Lourdes M. Evangelista-Castro
July 23, 1926 – December 3, 2011
Lourdes Castro, a rare and great hero, lived an extraordinary life. She was a pioneering “veterana” of World War II, and a quiet warrior as well as a civil rights activist. She was a successful entrepreneur, devoted wife, and matriarch of the Castro clan.Servant leader and military service.
Two valiant acts attributed to this young 18 year old soldier were: (1) her role in the liberation of the POWs in the Los Baños, Laguna concentration camp and (2) going “beyond the call of duty” by risking “limb and life” as she went into the battlefield, pulling wounded soldiers to safety and treating the wounded as a first responder.
This is how Lourdes Castro got inducted as a member of the US Army during the Japanese occupation in the Philippines, World War II. She was one of only two female Filipino WWII US veterans.
Mrs. Castro was a member of the American Legion Northside Post 858 based in San Jose, CA. She was one of the charter members who started the veterans’ organization, where most of the members are WWII Filipino veterans who had fought with the United States Armed Forces of the Far East.
Her volunteer work included being an advocate who pushed US Congress to pass laws that would recognize the services of Filipino soldiers and guerrilla fighters during WWII. Mrs. Castro also advocated for Congress to pass laws that would provide equitable services and compensation for their military services. These laws were to be part of the “Equity for Filipino Veterans of WWII.”
Honoring Lourdes Castro
Lourdes Castro is a true unsung hero who risked not only her life but her family’s lives as well when, as a guerrilla fighter, she aided in fulfilling crucial needs of the US military forces and later, as a member of the Medical Corps, was eventually given official US military status during WWII in the Philippines.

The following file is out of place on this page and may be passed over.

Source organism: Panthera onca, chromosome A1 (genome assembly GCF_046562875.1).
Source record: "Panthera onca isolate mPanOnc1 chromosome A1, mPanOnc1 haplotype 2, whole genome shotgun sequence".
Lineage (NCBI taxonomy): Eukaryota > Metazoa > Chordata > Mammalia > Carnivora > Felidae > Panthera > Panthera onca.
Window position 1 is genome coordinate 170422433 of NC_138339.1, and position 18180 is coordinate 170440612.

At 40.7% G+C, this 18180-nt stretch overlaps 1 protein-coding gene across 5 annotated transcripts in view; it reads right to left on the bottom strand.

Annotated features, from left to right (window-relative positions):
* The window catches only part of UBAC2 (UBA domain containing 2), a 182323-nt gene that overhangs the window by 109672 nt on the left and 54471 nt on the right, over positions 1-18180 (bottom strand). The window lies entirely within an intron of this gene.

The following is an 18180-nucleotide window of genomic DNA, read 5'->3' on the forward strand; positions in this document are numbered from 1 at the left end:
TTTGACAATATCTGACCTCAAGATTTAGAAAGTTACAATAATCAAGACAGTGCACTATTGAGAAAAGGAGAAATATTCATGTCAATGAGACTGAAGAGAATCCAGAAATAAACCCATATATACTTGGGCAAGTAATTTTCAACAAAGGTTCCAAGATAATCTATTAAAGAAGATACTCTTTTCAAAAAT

Not only was Mrs. Castro a hero in the largest conflict in American history, she also served the United States as an advocate for veterans’ civil rights, especially Filipino WWII’s “Forgotten Heroes” or “veteranos.” She was unique, selfless, caring and courageous as a “Modern Day Hero” at the age of 85.
Lourdes Castro hailed from Paete, Laguna, graduated high school from Holy Ghost College in Manila, and graduated from University of Santo Tomas where she earned a BS Degree in Pharmacy and a Masters Degree in Pharmacy. She worked as a Pharmacist at Fort Bonifacio right out of college. Mrs. Castro owned and managed Farmacia Castro for 25 years. She was also crowned Miss Independence Day sometime in the 1950s.
Academic trailblazer and civic leader
Mrs. Castro and her husband, Luis Castro, owned a private college, Cabanatuan City Colleges, where she served as Chief Financial Officer. Her community involvements included a Rotary club and Jaycees chapter in Nueva Ecija. She was also President of the Nueva Ecija Pharmaceutical Association. They also owned and managed several rural banks in Licab, Aliaga, and San Antonio in Nueva Ecija, and rice farm lands in
Ablang, Nueva Ecija.
Role model and caregiver
In 1986, Lourdes Castro, with her six children, migrated and retired in San Jose, California. She dedicated the rest of her life to caring for her children and grandchildren.
Lourdes is survived by her husband Luis; children Marisa Castro Otto of San Jose, CA; Luis Castro Jr. of Modesto, CA; Mary Ann Castro of San Jose, CA; Ramon Castro of Mountain House, CA; Cathy Castro of San Jose, CA; Antonio Castro of Woodside, CA; and loving grandchildren Ethel, Austin, Maddie, Katrina, Allysa, JM, JR, John, and Ellen Jane; and great grandson Collin.
Mrs. Castro was one of the first residents of the Mabuhay Court Apartments on East Empire and Sixth Streets, San Jose, California in 2003. She volunteered at the Jacinto “Tony” Siquig Northside Community Center, located next to the apartments, as one of the pioneers to serve the veterans, seniors, and families of the Filipino American Community Development Council, Inc. She continued to volunteer up to the time of her passing.
Lourdes Castro’s legacy will live on with the vigor “to be the best” — and commitment to her family, community, and country as well as the pursuit for peace and equality.
She was buried on December 12, 2011 in San Jose, California.